No, they're not just ornamental.
When I first started out, I thought cameras with lens hoods looked so much cooler and professional than the ones without them. I know I'm not the only one! The same thing goes for cinema cameras with matte boxes. I bought one of those sexy numbers before I really understood what they did—but they do do something and it's important and oftentimes necessary if you want to capture the images you want.
In this video, David Bergman of Adorama TV goes over the basics of lens hoods: what they are, how they work, and why you might want to have one always on hand while shooting your films. Check it out below.
The purpose of a lens hood is to block unwanted light that is coming into your lens. Why would you want to do this? Well, occasionally light will come in at a certain angle and create lens flares and bright spots, which lower the contrast of your overall image.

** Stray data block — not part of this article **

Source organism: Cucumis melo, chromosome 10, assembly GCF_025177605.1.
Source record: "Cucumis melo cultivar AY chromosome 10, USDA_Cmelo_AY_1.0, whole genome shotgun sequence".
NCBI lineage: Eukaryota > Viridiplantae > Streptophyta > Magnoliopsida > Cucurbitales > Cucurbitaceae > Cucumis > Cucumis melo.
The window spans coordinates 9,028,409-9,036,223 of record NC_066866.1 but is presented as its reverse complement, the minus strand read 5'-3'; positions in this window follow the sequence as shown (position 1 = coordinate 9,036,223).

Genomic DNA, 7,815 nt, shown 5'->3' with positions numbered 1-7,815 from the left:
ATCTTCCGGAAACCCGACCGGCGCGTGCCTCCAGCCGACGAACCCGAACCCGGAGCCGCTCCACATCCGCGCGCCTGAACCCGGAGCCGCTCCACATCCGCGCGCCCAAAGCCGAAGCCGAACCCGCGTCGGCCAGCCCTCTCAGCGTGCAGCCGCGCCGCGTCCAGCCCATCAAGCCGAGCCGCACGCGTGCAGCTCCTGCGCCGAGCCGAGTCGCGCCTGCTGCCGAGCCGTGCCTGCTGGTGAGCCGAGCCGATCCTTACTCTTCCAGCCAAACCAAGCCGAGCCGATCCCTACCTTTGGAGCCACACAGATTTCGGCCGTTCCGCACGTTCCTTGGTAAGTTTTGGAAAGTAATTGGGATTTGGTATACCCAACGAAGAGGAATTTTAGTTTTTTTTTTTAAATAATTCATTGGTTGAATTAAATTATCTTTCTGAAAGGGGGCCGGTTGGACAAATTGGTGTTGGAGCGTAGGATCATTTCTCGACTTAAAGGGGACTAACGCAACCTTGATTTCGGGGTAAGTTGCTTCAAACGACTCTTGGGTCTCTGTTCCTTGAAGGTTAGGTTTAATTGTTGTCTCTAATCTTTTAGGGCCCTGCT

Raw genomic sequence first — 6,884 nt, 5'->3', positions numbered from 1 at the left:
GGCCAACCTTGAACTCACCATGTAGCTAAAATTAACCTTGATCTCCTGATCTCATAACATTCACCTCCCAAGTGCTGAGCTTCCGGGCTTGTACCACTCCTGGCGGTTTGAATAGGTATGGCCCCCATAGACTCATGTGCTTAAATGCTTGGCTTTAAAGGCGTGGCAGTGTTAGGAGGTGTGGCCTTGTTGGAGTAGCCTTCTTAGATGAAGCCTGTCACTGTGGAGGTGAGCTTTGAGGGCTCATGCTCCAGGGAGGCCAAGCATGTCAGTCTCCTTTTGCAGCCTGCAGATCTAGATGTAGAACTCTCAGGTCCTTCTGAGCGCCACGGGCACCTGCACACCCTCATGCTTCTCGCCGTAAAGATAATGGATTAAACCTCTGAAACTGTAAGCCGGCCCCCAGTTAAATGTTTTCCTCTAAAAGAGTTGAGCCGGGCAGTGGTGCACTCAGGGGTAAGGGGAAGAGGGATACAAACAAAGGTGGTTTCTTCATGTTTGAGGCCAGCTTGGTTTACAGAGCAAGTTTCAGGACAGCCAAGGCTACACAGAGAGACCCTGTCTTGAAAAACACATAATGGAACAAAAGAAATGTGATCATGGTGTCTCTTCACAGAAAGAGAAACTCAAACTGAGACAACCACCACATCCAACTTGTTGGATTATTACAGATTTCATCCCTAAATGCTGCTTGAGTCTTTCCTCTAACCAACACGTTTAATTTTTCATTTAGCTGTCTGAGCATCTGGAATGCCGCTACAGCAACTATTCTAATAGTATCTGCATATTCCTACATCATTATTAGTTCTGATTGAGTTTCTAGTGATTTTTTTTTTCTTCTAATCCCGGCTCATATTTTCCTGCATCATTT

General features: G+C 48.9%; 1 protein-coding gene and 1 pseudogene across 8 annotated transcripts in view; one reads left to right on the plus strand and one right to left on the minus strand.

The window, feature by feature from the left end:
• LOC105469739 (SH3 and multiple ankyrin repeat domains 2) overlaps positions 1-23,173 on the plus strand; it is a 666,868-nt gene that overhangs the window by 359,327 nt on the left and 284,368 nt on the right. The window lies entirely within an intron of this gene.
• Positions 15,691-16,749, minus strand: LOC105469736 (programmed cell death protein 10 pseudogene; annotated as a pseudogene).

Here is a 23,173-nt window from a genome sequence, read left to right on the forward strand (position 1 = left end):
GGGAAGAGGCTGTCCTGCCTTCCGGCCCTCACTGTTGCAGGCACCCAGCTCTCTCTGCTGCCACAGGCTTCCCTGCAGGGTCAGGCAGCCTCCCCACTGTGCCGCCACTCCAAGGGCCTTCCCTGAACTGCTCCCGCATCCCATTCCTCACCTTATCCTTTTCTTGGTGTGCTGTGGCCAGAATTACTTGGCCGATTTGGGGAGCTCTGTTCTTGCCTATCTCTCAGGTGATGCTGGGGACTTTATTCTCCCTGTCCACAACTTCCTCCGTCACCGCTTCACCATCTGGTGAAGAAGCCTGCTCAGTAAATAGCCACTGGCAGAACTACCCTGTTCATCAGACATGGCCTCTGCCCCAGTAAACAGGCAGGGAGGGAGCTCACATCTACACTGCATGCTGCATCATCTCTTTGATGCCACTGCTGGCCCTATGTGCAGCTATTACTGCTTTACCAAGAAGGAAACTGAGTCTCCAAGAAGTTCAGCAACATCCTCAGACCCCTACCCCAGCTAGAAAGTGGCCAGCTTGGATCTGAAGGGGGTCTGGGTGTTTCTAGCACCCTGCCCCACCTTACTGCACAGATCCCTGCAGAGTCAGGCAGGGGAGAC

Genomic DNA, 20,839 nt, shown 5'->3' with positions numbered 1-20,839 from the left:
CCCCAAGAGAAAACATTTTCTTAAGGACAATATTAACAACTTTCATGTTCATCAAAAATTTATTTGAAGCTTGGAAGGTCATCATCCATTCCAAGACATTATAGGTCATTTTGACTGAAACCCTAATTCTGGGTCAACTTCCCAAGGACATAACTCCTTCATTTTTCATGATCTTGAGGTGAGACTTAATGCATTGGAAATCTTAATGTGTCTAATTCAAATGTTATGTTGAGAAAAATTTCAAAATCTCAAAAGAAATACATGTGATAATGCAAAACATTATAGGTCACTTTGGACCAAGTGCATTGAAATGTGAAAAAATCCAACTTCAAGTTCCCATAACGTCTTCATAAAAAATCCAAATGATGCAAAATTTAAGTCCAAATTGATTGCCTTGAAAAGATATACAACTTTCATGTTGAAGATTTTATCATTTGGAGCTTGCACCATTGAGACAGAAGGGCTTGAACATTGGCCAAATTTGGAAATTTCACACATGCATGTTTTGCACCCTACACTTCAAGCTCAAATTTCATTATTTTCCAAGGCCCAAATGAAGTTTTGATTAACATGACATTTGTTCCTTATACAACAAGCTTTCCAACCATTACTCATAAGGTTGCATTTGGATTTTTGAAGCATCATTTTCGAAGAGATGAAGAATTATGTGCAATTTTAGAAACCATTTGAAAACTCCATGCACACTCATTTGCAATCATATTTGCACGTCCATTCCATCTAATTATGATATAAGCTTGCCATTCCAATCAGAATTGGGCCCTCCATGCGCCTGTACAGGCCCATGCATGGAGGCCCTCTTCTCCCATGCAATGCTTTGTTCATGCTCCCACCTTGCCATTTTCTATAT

Sometimes, yeah, you might be all about it—lens flares can produce an attractive look that you might want to include in your shot—but when you aren't, you've got a lens hood that can most likely block out the light that you don't want washing out your shot.
Bergman also mentions that he likes to keep his lens hood on at all times, removing it only when necessary. This is because it provides an added layer of protection in case you bang your lens against something. Not a bad idea.